Time Warner and the UK's EMI Group are merging to create a $20 million company that will put real clout behind music on the Internet.
The deal is built on a 50-50 joint venture, pooling the companies' recorded music and music publishing businesses.
EMI chairman Eric Nicoli said the deal "enhances our ability to realise the opportunities presented by the Net and other new media, and will allow us to deliver all of our main strategic objectives in a dramatically shorter timeframe".
The move comes on the heels of Time Warner's proposed merger with online heavyweight America Online (AOL).
Both Time Warner and EMI have been active participants in the Secure Digital Music Initiative (SDMI), which is developing standards to prevent music piracy, including music on the Net.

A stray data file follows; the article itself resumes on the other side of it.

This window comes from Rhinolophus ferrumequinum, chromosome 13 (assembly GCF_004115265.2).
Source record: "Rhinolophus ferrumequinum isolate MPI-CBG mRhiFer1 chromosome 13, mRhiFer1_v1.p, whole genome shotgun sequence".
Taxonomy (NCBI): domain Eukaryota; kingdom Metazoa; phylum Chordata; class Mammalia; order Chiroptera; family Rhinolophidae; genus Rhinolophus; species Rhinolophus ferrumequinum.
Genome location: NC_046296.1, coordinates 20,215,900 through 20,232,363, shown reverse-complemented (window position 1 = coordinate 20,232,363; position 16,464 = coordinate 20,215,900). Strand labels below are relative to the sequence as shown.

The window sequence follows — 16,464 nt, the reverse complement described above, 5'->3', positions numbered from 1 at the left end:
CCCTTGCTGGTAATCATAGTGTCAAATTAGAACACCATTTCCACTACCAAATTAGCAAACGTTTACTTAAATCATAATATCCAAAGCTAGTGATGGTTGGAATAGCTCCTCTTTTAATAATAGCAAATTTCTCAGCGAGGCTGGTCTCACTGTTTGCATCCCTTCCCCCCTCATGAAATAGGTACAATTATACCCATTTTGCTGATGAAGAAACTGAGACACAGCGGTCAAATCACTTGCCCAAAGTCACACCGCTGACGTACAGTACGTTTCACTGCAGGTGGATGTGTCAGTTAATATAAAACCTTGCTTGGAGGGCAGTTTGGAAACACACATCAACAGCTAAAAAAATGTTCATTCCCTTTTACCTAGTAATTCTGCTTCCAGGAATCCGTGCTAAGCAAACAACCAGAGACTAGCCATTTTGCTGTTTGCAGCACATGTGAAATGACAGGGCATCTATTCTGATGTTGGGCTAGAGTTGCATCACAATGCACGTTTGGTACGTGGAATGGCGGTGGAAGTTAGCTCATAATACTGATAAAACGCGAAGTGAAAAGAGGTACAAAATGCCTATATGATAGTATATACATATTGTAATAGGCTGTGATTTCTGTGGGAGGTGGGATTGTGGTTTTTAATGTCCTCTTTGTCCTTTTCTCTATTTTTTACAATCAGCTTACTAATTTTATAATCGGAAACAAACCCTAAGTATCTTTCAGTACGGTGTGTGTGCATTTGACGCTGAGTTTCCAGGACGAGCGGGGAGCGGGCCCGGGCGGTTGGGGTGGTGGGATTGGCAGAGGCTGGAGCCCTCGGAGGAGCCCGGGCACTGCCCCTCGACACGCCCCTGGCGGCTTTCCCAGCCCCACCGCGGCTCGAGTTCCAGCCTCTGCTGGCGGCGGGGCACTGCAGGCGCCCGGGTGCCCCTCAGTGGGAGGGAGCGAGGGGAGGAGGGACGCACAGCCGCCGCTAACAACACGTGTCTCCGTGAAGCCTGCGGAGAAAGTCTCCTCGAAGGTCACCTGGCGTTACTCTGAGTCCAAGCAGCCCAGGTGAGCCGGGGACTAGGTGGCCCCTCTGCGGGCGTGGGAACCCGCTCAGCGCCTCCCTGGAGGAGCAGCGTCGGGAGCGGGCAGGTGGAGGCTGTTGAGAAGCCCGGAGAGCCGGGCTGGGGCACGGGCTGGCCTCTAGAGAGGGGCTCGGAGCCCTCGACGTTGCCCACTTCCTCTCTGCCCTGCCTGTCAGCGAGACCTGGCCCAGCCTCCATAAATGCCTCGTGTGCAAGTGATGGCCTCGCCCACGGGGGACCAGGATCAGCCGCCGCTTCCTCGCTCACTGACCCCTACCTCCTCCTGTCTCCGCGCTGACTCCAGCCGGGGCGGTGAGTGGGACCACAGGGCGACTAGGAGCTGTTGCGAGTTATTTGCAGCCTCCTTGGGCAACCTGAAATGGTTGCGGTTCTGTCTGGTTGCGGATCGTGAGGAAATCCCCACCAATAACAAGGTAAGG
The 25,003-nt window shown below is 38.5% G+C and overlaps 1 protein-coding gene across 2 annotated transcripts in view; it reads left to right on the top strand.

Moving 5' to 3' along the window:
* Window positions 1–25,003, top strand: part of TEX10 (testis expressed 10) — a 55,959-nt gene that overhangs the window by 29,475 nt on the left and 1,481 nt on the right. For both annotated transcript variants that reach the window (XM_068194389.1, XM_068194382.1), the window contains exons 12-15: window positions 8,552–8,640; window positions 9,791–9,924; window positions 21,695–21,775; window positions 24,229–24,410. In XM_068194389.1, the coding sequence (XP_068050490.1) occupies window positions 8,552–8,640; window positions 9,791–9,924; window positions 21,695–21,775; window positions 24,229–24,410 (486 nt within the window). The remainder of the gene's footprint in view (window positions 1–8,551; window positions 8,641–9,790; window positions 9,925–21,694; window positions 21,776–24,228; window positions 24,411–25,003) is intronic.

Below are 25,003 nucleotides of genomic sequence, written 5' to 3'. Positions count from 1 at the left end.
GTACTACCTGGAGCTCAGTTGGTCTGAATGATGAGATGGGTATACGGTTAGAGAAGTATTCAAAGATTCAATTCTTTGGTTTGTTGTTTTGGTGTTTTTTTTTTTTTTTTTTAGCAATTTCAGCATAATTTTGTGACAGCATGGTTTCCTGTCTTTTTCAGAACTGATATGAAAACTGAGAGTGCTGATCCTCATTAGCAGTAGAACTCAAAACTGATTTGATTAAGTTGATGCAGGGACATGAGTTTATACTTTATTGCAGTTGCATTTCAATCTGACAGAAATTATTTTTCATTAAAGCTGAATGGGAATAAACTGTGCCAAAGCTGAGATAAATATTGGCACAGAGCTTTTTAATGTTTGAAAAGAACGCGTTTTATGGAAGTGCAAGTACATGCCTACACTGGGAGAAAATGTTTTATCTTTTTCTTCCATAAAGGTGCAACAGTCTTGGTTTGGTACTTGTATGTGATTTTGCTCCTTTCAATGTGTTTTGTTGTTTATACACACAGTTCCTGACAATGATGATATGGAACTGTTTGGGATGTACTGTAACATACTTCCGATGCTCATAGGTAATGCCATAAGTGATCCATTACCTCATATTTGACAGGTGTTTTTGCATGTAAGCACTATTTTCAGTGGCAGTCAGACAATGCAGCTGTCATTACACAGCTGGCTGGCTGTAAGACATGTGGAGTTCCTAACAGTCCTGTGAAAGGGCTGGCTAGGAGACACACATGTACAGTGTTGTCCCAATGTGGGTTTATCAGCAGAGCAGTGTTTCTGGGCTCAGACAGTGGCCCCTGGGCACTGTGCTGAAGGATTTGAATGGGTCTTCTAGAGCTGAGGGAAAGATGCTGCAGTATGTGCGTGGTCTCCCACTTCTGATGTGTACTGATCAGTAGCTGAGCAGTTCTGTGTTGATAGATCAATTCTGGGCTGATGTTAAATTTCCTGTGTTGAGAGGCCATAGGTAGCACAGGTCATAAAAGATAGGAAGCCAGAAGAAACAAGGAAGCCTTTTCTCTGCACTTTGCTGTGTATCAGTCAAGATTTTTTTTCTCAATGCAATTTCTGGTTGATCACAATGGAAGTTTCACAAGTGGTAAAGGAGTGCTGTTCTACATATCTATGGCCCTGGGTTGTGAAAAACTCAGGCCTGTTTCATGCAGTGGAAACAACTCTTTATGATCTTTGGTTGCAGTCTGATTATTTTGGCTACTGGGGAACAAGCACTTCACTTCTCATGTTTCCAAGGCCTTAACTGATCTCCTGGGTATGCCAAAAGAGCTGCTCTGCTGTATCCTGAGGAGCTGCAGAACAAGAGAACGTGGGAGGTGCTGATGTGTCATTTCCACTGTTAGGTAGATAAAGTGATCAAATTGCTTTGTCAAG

The proposed company - to be known as Warner EMI Music - will have some of the music industry's biggest artists on its roster, including The Beatles, The Rolling Stones, Madonna and Phil Collins.The merger plans will, however, raise questions over competition. Warner-EMI will have more than a 25 per cent share of the music publishing market in a number of countries, including the US and the UK. Regulators will also have concerns over the amount of content AOL will control if its merger with Time Warner goes through.
Analyst Forrester Research predicts that downloadable music will be a $1.1 billion industry by 2003.
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